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Govt explains position on Telecel, why Employee Ownership was dismissed

Parliament Of Zimbabwe Building
   

There’s a lot to be said about the issue surrounding Telecel. One could actually say it’s playing out like a soap opera of sorts really.

So far, it’s been a mashup of politics, corporate mismanagement, betrayal, greed and the cries of a new age business that is trying to maintain its place in the Zimbabwean economy. Now there is the issue of employees also calling for their share in the mobile network.

So where do the workers stand really? Yesterday, the employees of Telecel Zimbabwe issued a statement asking the government to reconsider its move to cancel the operator’s licence and also support the proposal for an outstanding 11% stake of the company to be transferred into an Employee Share Ownership Trust (ESOT).

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The rejection of this proposal has been questioned by a number of people, and at a Parliamentary Portfolio Committee hearing yesterday, the Ministry of ICT, Supa Mandiwanzira offered an explanation.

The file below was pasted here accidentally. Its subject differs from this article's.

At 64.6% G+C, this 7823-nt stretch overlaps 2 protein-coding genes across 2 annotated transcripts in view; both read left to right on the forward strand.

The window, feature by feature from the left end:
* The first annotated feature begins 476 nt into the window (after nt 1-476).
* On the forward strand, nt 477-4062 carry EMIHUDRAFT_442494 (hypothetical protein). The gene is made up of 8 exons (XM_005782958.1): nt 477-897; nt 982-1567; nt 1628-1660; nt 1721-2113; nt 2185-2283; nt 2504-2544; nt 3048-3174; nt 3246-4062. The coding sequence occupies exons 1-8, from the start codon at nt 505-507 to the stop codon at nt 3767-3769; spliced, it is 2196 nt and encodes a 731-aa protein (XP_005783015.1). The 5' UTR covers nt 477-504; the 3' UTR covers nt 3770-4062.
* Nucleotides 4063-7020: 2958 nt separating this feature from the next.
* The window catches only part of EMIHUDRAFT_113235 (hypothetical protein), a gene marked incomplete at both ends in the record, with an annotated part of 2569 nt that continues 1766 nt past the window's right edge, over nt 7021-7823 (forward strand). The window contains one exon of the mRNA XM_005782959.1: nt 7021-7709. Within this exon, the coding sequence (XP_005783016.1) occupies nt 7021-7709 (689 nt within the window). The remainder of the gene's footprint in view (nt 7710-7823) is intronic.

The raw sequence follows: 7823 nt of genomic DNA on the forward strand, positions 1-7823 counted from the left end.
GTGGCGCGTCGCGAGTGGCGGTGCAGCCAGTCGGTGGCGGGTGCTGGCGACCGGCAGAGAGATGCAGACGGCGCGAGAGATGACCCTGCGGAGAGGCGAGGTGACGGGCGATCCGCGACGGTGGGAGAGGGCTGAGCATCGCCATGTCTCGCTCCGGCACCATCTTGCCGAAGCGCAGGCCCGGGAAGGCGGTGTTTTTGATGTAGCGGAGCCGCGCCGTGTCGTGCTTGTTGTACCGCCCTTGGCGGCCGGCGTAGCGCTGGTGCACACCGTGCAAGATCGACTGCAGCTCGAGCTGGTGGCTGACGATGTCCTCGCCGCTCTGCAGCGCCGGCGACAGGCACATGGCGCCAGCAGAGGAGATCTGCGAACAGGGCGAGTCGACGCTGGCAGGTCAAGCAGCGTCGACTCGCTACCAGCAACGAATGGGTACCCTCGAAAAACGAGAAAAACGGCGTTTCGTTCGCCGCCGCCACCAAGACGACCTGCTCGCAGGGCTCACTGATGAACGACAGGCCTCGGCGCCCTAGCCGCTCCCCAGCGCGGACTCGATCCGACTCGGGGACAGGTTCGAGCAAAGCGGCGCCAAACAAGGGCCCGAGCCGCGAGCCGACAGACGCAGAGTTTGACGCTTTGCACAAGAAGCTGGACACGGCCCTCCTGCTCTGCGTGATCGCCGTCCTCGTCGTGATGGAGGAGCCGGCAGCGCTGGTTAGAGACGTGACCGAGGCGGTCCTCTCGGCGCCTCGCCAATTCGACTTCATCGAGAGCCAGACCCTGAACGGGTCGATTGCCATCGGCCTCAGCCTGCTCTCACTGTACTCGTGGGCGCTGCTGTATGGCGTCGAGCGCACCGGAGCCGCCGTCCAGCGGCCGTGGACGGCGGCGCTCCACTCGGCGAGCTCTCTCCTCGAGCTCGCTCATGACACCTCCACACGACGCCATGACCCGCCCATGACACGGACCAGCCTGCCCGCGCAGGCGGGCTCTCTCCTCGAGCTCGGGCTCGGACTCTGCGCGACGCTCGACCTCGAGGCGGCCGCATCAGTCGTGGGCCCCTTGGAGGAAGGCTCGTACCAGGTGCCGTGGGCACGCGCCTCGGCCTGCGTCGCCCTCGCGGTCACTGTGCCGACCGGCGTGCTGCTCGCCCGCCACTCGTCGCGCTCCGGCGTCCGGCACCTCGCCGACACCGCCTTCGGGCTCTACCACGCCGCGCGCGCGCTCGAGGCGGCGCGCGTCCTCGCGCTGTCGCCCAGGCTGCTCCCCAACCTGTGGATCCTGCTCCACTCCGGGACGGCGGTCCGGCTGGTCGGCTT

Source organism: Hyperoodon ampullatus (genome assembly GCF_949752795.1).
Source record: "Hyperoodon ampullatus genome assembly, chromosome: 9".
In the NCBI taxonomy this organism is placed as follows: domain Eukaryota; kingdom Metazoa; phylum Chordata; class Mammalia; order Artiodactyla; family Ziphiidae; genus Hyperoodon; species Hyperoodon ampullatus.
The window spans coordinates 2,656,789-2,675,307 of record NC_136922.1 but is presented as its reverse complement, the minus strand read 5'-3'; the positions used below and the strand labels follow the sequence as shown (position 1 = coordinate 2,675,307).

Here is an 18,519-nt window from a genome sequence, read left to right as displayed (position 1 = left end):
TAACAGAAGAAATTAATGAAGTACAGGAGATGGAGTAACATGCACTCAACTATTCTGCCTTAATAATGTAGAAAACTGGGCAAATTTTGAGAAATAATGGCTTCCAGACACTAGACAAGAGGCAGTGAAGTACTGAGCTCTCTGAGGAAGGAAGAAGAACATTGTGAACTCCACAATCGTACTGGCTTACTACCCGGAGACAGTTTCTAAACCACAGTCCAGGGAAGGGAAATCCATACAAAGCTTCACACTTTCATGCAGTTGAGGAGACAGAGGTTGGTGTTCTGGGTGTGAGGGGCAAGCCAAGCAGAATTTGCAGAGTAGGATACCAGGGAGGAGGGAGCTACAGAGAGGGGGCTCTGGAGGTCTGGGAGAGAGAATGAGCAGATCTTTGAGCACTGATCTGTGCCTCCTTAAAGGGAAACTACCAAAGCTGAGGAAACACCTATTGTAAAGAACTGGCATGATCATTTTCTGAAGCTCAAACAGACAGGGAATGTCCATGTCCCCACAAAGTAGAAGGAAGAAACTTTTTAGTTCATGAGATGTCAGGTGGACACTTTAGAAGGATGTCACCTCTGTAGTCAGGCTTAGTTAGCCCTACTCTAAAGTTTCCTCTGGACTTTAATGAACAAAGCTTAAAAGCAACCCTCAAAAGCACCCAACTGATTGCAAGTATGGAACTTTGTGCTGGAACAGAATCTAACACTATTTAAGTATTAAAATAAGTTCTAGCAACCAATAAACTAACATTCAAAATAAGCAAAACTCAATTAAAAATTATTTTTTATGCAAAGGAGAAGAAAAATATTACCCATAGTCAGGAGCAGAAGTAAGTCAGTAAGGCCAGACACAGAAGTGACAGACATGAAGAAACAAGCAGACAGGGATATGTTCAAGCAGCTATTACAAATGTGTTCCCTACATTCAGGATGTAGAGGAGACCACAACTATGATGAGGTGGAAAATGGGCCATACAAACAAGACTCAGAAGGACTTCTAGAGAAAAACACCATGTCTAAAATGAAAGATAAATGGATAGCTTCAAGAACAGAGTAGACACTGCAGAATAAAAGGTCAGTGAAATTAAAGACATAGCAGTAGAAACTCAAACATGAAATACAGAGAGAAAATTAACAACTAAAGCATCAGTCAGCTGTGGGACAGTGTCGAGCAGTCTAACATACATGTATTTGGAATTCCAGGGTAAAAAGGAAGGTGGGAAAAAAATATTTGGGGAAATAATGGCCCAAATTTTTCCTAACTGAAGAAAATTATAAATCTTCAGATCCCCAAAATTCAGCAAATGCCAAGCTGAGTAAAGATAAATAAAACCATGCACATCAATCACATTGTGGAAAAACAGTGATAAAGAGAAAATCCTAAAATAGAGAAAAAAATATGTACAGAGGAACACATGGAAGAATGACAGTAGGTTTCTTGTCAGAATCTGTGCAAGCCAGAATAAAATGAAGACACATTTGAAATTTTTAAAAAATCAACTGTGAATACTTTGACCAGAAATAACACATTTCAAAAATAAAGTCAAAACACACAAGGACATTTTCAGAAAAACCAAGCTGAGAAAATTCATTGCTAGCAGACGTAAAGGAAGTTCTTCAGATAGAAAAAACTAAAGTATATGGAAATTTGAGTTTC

He pointed out that the government was not convinced that the proposal that involved a Share Ownership Trust was transparent. This was based on inconsistencies in the statements made by Telecel Zimbabwe about how the 11% would be dealt with. Telecel had given POTRAZ earlier impressions that this 11% would be snapped up by two locally listed companies (Old Mutual and CBZ) which Telecel had said it was courting for the deal.

This inconsistency was later compounded by a clause in the proposal that was presented by Telecel that gave Telecel International, which was trying to offload its 60% stake in the network, the right to force a sale of the 11%. Added to this was the issue that the Trust Deed only mentioned Telecel’s Managing Director, Angeline Vere and one other foreign trustee, with no mention of the workers.

Then there was also the fact that Telecel hadn’t been cultivating the cosiest of relationships with the government by failing to meet its monetary obligations in line with licence fees.

This doesn’t mean that the Employee Share Ownership Trust angle won’t be explored in the future. With room for negotiation in all of this still open, it’s still a possibility. With so many potential investors both local and foreign apparently lining up, this will depend on who buys that 60% at the end of the day.

You can listen to the Minister’s remarks to the Parliamentary Portfolio Committee in the podcast below. The response to the question (posed by Committee Chairman Nelson Chamisa) on the Employee Share Ownership Trust starts at the 21:46 mark.


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